"If it ain't broke, don't fix it" isn't a maxim that holds particularly true in the world of computer software. "If it ain't broke, spend hours trying to make it work even better" is nearer the mark. Promises of new features and trouble-free computing eventually persuade us to upgrade, leading to that same feeling of mild unease you get when someone tidies your desk: things we expect to find are no longer there, or have been replaced by things deemed to be a vast improvement.
This hasn't deterred Mac users, though. More than 2 million copies of Mac's new operating system, Leopard, were sold in the first weekend. I was one to make the knee-jerk purchase.
Many of the apparent changes are cosmetic. As "hiphopboy" commented on the Cyberclinic blog this week, "aside from nice email stationery and a couple of tweaks, it's hardly life changing stuff, is it?" Well, to call any software "life-changing" is leaving yourself open to ridicule, but Apple has built a back-up facility into Leopard, called Time Machine, which, to exaggerate further, is a potential life-saver. You can pick up a 500GB external hard disk for £75, plug it in, and the work is done for you. And you can go back an hour, a week, a month, and see a snapshot of your computer at that time. So you can either recall a single file or the entire disk.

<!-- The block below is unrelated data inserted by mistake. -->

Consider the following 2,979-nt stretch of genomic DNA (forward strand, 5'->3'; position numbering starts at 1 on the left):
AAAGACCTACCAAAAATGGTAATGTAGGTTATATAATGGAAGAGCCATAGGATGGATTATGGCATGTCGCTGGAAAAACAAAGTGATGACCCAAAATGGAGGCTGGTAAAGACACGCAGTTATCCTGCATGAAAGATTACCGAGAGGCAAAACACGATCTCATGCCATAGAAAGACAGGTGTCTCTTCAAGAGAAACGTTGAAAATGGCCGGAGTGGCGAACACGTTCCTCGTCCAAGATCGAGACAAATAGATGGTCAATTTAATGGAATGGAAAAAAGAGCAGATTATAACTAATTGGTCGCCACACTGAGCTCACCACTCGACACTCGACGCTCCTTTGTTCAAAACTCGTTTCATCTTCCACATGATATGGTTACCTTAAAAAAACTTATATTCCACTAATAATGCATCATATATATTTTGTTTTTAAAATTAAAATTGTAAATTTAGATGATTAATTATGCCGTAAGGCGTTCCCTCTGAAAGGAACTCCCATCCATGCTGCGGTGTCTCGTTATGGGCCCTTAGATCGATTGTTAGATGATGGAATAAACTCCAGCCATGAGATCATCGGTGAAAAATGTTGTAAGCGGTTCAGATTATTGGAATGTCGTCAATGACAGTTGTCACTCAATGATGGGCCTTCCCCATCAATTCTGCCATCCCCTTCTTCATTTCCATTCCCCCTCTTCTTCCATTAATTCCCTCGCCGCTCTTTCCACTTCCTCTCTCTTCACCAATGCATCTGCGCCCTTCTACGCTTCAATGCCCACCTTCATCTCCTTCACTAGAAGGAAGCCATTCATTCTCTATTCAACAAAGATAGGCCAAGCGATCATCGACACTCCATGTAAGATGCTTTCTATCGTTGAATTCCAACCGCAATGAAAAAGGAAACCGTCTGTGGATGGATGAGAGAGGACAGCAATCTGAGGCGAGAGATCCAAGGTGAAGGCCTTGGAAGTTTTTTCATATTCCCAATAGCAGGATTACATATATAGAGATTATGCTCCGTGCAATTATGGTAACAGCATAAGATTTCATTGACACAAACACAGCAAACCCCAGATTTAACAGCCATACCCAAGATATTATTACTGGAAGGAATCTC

Time Machine is deeply sophisticated. For us, it's just a couple of buttons. No tricky decisions to make, no trade-off between safety and drudgery. And as such, it will be indispensable. As is generally the case, my upgrade has required more than one attempt, and there are annoyances: my word processor's word-count facility no longer works, and I don't like the transparent menu bar. But Time Machine has already proved tremendously useful. Leopard might only seem like a sweet-shop full of eye candy – but an idiot-proof back-up system? That's nearly worth £85 on its own.
Contribute to next week's column by following the daily blog at www.independent.co.uk/cyberclinic. Topics coming up: Could graffiti replace passwords? And why is the internet community finding captioned photos of cats so fantastically amusing? Email any technology queries to email@example.comReuse content